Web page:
Maryland's Contract Library features a repository of information for contracts awarded by the Department of Budget and Management. Contracts are sorted into categories named Employee Benefits, Information Technology, and Services. Entries provide a summary of what the contract is for, who manages the contract, and starting/ending dates. In some cases users can access PDF copies of the original contract agreements.
Budgets: Public Accounts State and Local Budget Databases*
The Auditor of Public Accounts provides audit and budget databases for every municipality, county, and school district within the state dating back to fiscal year 2000. The financial data revealed in an audit search includes the type of subdivision (municipality, county, or school district), name of subdivision, fiscal year, revenue received, expenditures, and fund balance. The budget search data provides even more detail.
Grants: State Auditor Grant Reporting*
North Carolina's Office of the State Auditor provides residents with some of the most in-depth grant information in the nation. Thanks to an increase in reporting requirements that became effective in 2005, all nongovernmental entities receiving state or federal "pass-through" grants must complete reports on how the funds were used (previously, organizations receiving less than $15,000 did not have reporting requirements).
Upon receipt of this information, the State Auditor issues a yearly report with grant summaries by fund source, agency, county, and service type. In fiscal year 2006, North Carolina gave private organizations $606 million in grants, yet over a quarter of all grants had none of the reports required of beneficiaries on how the grant money was used. In order to spur compliance, the Auditor's office publishes a monthly reporting noncompliance list.
While the information currently focuses on private-sector grants, the Auditor's office is working with the Local Government Commission to establish a similar report for grant funds going from the state to local governments.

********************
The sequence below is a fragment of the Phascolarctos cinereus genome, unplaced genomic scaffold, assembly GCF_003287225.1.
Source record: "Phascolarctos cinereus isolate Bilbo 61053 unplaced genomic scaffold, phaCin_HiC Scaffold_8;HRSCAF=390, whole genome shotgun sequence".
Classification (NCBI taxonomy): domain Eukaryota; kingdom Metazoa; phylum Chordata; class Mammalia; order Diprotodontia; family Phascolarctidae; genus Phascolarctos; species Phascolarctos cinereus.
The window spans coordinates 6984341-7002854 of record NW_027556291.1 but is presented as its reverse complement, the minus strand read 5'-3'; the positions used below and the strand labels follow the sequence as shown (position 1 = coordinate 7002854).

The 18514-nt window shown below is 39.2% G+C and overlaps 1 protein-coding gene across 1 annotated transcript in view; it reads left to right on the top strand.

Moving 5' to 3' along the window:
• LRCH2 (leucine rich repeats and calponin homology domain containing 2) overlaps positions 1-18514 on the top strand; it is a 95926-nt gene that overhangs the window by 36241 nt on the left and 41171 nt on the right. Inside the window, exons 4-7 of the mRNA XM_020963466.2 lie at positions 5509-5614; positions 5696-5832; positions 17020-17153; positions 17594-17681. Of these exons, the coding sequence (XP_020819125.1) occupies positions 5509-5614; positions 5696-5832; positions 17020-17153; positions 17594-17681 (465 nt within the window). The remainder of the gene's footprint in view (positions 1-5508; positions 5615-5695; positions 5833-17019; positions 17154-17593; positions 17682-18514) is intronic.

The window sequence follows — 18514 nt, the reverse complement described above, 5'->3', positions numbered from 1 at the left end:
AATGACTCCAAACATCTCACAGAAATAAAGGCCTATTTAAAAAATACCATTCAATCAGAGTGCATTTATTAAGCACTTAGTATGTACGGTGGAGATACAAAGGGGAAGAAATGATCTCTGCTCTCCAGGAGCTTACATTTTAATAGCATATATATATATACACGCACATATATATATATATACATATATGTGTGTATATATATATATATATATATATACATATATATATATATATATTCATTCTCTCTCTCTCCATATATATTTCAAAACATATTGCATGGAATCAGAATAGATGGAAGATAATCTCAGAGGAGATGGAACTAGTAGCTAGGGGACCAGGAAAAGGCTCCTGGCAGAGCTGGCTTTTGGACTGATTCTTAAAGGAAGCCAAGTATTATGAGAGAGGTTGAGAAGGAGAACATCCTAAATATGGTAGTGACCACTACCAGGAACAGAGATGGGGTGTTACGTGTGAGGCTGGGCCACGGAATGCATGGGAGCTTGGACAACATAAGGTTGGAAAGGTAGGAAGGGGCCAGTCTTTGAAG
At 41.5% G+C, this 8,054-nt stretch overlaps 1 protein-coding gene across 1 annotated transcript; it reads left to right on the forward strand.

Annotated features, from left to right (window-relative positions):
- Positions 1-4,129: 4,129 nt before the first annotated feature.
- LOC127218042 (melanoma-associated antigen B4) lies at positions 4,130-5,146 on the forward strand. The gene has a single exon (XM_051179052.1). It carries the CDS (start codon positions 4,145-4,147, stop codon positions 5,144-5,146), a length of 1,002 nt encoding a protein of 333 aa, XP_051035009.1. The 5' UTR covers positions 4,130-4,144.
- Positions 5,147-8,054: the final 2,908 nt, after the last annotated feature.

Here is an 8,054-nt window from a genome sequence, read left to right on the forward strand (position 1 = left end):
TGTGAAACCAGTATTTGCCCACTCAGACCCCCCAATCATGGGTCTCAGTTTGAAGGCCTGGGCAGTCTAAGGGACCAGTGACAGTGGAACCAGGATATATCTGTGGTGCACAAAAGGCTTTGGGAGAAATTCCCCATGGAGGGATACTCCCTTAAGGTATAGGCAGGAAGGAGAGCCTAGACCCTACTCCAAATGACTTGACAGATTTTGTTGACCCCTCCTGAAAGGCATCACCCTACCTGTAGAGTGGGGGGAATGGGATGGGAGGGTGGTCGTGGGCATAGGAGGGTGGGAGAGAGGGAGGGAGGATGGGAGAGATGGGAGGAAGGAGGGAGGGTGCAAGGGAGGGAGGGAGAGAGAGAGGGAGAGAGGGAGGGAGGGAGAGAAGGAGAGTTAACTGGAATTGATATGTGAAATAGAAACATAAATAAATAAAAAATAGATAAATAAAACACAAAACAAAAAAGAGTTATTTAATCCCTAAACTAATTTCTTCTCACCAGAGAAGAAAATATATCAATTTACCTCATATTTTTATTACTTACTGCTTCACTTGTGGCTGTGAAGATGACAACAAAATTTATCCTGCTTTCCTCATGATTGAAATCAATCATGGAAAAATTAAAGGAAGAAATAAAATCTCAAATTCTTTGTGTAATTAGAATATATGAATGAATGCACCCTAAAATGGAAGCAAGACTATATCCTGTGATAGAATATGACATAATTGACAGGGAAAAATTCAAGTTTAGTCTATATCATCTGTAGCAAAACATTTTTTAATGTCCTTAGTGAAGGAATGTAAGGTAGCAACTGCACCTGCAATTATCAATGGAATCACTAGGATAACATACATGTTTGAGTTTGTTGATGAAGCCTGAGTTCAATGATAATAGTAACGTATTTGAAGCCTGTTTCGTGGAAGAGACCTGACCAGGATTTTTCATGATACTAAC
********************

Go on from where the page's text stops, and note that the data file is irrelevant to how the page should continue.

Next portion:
Contracts: State Procurement Online Agency Center
The State Procurement Office manages a list of current state contracts, along with their expiration dates, contractor information, and supplemental pricing schedules.
Contracts: State of Ohio Procurement Website
The State Procurement Website displays supplies and services contract information. The site allows searches for different types of current contracts using a number of different criteria, including keyword, vendor name, and contract type.
Contracts: State Cooperative Contract Search
Viewers can access information on every current contract, including a brief description, the purchasing agent, the expiration date, the vendor, and a price schedule for all possible products that may be purchased. Users can search by keyword, vendor, contract number, and purchasing agent.
The Department of General Services provides information on state contracts through its electronic commerce initiative, eVa. Users can download an entire list or search according to description and/or buyer.
Contracts: Advanced Contract Search
The Department of General Administration furnishes details on contracts awarded by the state. Users can look up current and recently expired (within the last 90 days) contracts by keyword and contract number. Results provide current contract information along with detailed contract history (which can include performance reviews, pricing information, and renewal discussions).
† Contrast sites that served mostly procurement and bidding purposes were excluded.